Between June 21 and July 6, Triple Canopy editors will work with five artists and writers from Bosnia on a series of workshops and discussions dealing with idiosyncratic sites, figures, and objects with ambivalent relationships to the region’s traumatic recent history and concurrent forging of national identities. Triple Canopy editors and participants will choose places, things, and images whose meanings have not yet congealed but instead lead in contradictory directions. Rather than turning to emblems of entrenched narratives, rather than marking or restoring parts of the landscape in order to memorialize victims, preserve memories, or reveal a path to national rejuvenation, we'll attend to the meanings that cannot so easily be recouped and repackaged, that resist easy interpretation, much less definition. Among them: the Olympic bobsled track turned front-line barricade in the mid-90s; the popular Serbian Zastava 101 automobile; rejuvenated Bosnian black markets; the extra J that transforms a word from Serbian to Bosnian and Croatian; nascent national beverages, fashionable typefaces, suburban mosques, prominent branding campaigns.

These objects of inquiry will provide the basis for installations, performances, walks, and talks around Sarajevo; public presentations and discussions with invited guests; and contributions to Triple Canopy’s online magazine. Additionally, they will be represented in a book produced under the auspices of Triple Canopy's Volume Number series, which provides a variable space for thinking through—and collaboratively enacting—the practice of publication and instantiating the public spaces magazines purport to produce in the world. This book, Perfect Strangers: A Catalogue of Ordinary Icons, will be published in the winter and will include documentation of public programs as well as elaborations of the projects discussed and conceived in Sarajevo. The materials—artist projects, prose, poetry, fiction, photography, transcripts, documents, emails, screen shots, coupons, receipts—will be organized as alphabetical entries, resulting in a subjective, selective lexicon of the Balkan imaginary, and of an imaginary Balkans. Contributors will include the participating artists and writers, attendees from Bosnia and Serbia and abroad, Triple Canopy editors, and a number of commissioned respondents who will not be present in Sarajevo.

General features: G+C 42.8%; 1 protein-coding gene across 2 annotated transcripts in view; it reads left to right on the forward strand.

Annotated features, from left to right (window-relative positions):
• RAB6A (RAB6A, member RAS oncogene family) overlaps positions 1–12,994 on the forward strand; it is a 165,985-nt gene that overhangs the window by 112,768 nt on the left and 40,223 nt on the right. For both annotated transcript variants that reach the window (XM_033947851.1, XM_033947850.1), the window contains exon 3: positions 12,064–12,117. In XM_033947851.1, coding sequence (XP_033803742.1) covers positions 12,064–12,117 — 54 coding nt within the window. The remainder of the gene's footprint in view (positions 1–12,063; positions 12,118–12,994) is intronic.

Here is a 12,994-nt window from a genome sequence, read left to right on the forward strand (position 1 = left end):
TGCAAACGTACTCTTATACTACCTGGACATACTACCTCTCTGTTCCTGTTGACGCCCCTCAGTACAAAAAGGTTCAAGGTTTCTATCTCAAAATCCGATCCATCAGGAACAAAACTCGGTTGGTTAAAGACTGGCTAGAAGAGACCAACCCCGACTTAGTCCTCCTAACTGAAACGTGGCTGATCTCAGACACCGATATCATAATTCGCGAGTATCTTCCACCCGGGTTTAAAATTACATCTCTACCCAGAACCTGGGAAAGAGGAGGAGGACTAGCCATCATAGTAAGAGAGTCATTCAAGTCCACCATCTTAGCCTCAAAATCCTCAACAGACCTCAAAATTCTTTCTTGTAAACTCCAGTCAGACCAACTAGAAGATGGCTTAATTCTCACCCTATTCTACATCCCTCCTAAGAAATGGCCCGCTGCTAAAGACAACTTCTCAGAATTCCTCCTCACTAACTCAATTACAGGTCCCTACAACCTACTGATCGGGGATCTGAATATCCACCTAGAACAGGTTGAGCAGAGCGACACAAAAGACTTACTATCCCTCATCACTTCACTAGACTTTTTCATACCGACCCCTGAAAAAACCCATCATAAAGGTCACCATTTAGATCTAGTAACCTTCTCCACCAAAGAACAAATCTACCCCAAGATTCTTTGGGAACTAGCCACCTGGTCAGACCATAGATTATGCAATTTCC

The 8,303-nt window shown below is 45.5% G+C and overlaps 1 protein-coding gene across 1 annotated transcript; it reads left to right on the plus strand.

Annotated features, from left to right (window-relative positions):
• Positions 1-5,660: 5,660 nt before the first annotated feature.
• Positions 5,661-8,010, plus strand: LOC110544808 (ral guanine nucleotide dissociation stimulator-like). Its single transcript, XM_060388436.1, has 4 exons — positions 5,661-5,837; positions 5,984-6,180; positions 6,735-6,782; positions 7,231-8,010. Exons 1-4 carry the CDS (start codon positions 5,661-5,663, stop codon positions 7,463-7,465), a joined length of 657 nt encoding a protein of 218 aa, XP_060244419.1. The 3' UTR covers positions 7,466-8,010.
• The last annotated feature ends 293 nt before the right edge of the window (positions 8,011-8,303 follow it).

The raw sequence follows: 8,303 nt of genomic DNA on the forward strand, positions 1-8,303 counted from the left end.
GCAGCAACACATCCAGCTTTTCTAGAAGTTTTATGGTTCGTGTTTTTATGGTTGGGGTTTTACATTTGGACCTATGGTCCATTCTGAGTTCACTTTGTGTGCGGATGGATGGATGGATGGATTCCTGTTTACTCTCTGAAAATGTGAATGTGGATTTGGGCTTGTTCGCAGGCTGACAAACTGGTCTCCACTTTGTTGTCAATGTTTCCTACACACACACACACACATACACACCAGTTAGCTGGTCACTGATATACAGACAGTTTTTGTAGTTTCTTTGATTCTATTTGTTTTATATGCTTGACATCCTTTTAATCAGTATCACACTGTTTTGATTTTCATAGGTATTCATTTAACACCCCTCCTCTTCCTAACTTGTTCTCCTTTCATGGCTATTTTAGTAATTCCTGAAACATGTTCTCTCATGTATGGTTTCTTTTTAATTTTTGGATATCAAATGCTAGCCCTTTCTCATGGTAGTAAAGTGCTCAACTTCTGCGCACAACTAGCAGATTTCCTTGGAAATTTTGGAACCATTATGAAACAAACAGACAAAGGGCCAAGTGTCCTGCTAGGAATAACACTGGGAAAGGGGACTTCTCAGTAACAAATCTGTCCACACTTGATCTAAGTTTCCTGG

Perfect Strangers will develop original ways of thinking about how the work and identities of artists in the region circulate among the myths, misnomers, and misunderstandings that so often mark the context of international reception—and thus inevitably shape the conditions of production, and lead to the calcification of the symbolic repertoire. Triple Canopy editors and participants will discuss how artists and writers might productively evade and intervene in these discursive systems; misuse or abuse familiar, staid symbols and adopt new and defamiliarizing ones without sacrificing the social and historical complexity of their work. These problems will be reflected in the content of the work as well as the forms of its publication.

June 26 at Collegium Artisticum, 6:30 p.m.
Mladen Miljanović presents a genealogy of the Zastava 101, the stable and affordable automobile produced in Serbia from 1974 until 2008 without significant changes to its design. The Zastava, which was extremely popular throughout the former Yugoslavia, became emblematic of the region's economic and social stagnation, and often figures into Miljanović's artwork. Radenko Milak screens and discusses the 1958 promotional film for Novi Travnik, designed as a prototype for Yugoslavian socialist cities and promoted under the banner "new factory, new ideas of life." Followed by a conversation moderated by Triple Canopy's Molly Kleiman.

June 27 at Collegium Artisticum, 6:30 p.m.
Muharem Bazdulj discusses Arizona Market, a sprawling complex of stalls outside Bosnia's Brčko District, where disused, forgotten, or stolen objects acquire a currency that has as much to do with their historical resonance and the social relations facilitated by improvised capitalism as their economic value. Bazdulj will be joined by Brooklyn-based writer and Triple Canopy contributor Joshua Cohen in a conversation moderated by Triple Canopy's Sarah Resnick.

July 3 at Kriterion, 6:30 p.m.
Adela Jušić delves into Sniper Ghost Warrior 2: Sarajevo Urban Combat, a first-person shooter scheduled for release in August. The video game, set in besieged Sarajevo, features American-accented "ghost warriors" who defend the city from an attacking army—a historical corrective, or perhaps a creative diversion overwriting the collective trauma. Azra Akšamija analyzes the forms of mosques built in post-war Sarajevo, using three case studies to show how cultural memory is erased only to be reinvented. Followed by a conversation moderated by Triple Canopy's Alexander Provan.